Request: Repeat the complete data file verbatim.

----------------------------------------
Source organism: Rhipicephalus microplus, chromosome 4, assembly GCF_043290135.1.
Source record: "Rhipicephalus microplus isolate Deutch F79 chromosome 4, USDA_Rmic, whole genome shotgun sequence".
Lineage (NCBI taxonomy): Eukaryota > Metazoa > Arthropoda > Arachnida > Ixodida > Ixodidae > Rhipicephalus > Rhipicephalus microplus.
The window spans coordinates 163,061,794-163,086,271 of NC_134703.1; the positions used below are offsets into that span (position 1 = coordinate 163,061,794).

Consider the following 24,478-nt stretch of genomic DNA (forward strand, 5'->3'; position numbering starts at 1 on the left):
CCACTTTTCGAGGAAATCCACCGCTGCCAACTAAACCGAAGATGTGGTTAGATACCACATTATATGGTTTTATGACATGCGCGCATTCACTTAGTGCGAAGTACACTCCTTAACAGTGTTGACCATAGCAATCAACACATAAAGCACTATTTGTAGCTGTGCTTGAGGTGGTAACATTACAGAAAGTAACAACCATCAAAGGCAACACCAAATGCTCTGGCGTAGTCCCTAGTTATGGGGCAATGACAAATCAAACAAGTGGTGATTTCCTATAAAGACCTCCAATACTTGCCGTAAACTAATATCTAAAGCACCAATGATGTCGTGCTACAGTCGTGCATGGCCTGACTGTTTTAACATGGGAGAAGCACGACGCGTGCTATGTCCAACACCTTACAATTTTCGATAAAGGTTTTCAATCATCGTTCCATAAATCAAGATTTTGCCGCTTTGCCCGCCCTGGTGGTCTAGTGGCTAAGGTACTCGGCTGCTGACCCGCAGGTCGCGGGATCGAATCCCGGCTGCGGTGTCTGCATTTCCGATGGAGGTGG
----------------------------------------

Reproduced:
Source organism: Rhipicephalus microplus, chromosome 4, assembly GCF_043290135.1.
Source record: "Rhipicephalus microplus isolate Deutch F79 chromosome 4, USDA_Rmic, whole genome shotgun sequence".
Lineage (NCBI taxonomy): Eukaryota > Metazoa > Arthropoda > Arachnida > Ixodida > Ixodidae > Rhipicephalus > Rhipicephalus microplus.
The window spans coordinates 163,061,794-163,086,271 of NC_134703.1; the positions used below are offsets into that span (position 1 = coordinate 163,061,794).

Consider the following 24,478-nt stretch of genomic DNA (forward strand, 5'->3'; position numbering starts at 1 on the left):
CCACTTTTCGAGGAAATCCACCGCTGCCAACTAAACCGAAGATGTGGTTAGATACCACATTATATGGTTTTATGACATGCGCGCATTCACTTAGTGCGAAGTACACTCCTTAACAGTGTTGACCATAGCAATCAACACATAAAGCACTATTTGTAGCTGTGCTTGAGGTGGTAACATTACAGAAAGTAACAACCATCAAAGGCAACACCAAATGCTCTGGCGTAGTCCCTAGTTATGGGGCAATGACAAATCAAACAAGTGGTGATTTCCTATAAAGACCTCCAATACTTGCCGTAAACTAATATCTAAAGCACCAATGATGTCGTGCTACAGTCGTGCATGGCCTGACTGTTTTAACATGGGAGAAGCACGACGCGTGCTATGTCCAACACCTTACAATTTTCGATAAAGGTTTTCAATCATCGTTCCATAAATCAAGATTTTGCCGCTTTGCCCGCCCTGGTGGTCTAGTGGCTAAGGTACTCGGCTGCTGACCCGCAGGTCGCGGGATCGAATCCCGGCTGCGGTGTCTGCATTTCCGATGGAGGTGG